Kazakhstan Unrest Pushes Up Uranium and Oil Prices

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The resource-rich country accounts for about 40% of the world’s uranium production, which it sells to utilities in the US and elsewhere.

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Traders and Western mining companies say the protests could make it difficult to transport workers and equipment to mine sites, and increase exports outside the country.

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Kazakhstan, a Russian ally, produces about 40% of the world’s uranium production and sells it to utilities in the US and other Western countries, as well as China. It has established a reputation as a reliable supplier.

Uranium prices have surged since Sunday’s protests in Kazakhstan’s western Mangystau region over rising energy prices, prompting the government to resign. A lightly processed form of uranium known as U3O8 is expected to trade above $46 a pound on Thursday, traders said. It is up from $45.25 on Wednesday and $42 at the start of the year.

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The protests also pushed up crude oil prices. According to the International Energy Agency, Kazakhstan is a member of the OPEC+ alliance and produced about 1.7 million barrels of oil a day in November, less than 2% of the world’s every day consumption last year.

beam Corporation

, which owns 50% of the joint venture running Kazakhstan’s Tengiz oil field, said it had cut production after protests at the facility.

“Production operations continue, although temporary adjustments have been made to production due to logistics,” a Chevron spokesperson said. “Many contractor workers have gathered in the Tengiz region in support of the protests taking place across Kazakhstan.”

Traders and mining companies said the unrest could affect uranium distribution if it is not resolved quickly. Most mining in Kazakhstan is done through a process called in-situ leaching that requires a steady supply of pipes for line wells to be drilled in the ground, as well as sulfuric acid to pump uranium to the surface. it happens.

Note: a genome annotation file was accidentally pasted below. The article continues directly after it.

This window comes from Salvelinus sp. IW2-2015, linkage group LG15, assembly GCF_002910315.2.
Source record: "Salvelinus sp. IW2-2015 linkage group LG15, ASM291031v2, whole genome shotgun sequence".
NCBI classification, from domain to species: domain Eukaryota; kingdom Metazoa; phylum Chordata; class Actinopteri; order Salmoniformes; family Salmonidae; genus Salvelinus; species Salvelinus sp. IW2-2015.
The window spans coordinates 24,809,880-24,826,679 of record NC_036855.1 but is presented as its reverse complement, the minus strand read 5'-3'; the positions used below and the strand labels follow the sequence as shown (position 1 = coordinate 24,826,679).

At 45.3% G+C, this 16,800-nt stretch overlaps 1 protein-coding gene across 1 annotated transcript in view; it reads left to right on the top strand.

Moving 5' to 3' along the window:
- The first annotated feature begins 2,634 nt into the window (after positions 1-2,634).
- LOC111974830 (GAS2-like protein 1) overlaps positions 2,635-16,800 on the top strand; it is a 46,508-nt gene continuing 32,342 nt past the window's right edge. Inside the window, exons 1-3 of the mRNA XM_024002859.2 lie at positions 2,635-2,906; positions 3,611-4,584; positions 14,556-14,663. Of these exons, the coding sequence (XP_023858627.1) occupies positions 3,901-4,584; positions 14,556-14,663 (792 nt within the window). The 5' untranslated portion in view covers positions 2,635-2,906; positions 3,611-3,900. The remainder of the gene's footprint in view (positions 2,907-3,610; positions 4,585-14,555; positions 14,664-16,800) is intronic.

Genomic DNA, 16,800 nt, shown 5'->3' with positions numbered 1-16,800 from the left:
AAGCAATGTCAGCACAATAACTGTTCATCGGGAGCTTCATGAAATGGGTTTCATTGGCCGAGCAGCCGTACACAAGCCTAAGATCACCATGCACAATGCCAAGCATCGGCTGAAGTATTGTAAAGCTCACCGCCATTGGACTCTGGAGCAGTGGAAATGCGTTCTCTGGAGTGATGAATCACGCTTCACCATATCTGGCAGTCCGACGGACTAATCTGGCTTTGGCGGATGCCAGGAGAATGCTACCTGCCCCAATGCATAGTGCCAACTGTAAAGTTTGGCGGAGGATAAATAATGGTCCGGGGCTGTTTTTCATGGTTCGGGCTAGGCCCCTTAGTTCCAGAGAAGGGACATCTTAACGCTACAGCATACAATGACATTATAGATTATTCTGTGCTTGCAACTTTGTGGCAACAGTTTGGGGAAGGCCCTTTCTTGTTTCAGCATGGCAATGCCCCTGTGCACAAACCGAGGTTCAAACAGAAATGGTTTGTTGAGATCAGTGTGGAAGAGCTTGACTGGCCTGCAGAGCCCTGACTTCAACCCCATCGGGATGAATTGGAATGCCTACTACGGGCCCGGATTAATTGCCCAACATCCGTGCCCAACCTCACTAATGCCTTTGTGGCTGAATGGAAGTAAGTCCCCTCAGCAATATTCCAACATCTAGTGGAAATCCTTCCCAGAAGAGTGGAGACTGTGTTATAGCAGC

The volatility came at a vulnerable time for the uranium markets. According to UxC LLC, prices are 50% higher than they were 12 months ago. The Japanese reactor meltdown in 2011 brought an end to a long-running recession, which caused Japan and Germany to close nuclear-power stations, reducing demand.

Shares of state-owned uranium miner, National Atomic Company Kazatomprom JSC, fell 6.7% in London on Thursday.

Planned deliveries to customers have not yet been interrupted as miners keep six to seven months’ worth of uranium in inventory worldwide, a Kazatomprom spokesperson said by email. “Of course it will have an impact if you have cities and towns with a lockdown, limited telecommunications and a financial system temporarily shutting down,” he said.

Supply has dwindled somewhat as investors bought the fuel in a condition that governments would adopt nuclear power to plug carbon emissions. Kazatomprom and Canada’s Camco Corporation

The second-largest producer has cut production to stem the glut that emerged after Japan’s Fukushima nuclear-plant disaster in 2011.

A person familiar with the matter said Camco, which owns 40% of the joint uranium venture with Kazatomprom in Inkai in central southern Kazakhstan, could not communicate with its employees there when the Internet was shut down. The company has re-established contact with its team. Logistical difficulties can reduce production, the person said.

Nuclear reactors run by utilities, which typically buy uranium years ago, will not be immediately hit by rising prices. But reliance on Kazakh and Canadian uranium could lead utilities to diversify their supply, said Arthur Hyde, partner at uranium-focused hedge fund Segra Capital Management.

“Over the past 15 years, Kazakhstan has been an incredibly stable supplier,” said Mr. Hyde. “If Kazakhstan is starting to be seen as less stable, there aren’t a lot of places to go.”

—Benot Faucon contributed to this article.

Write to Joe Wallace at [email protected]

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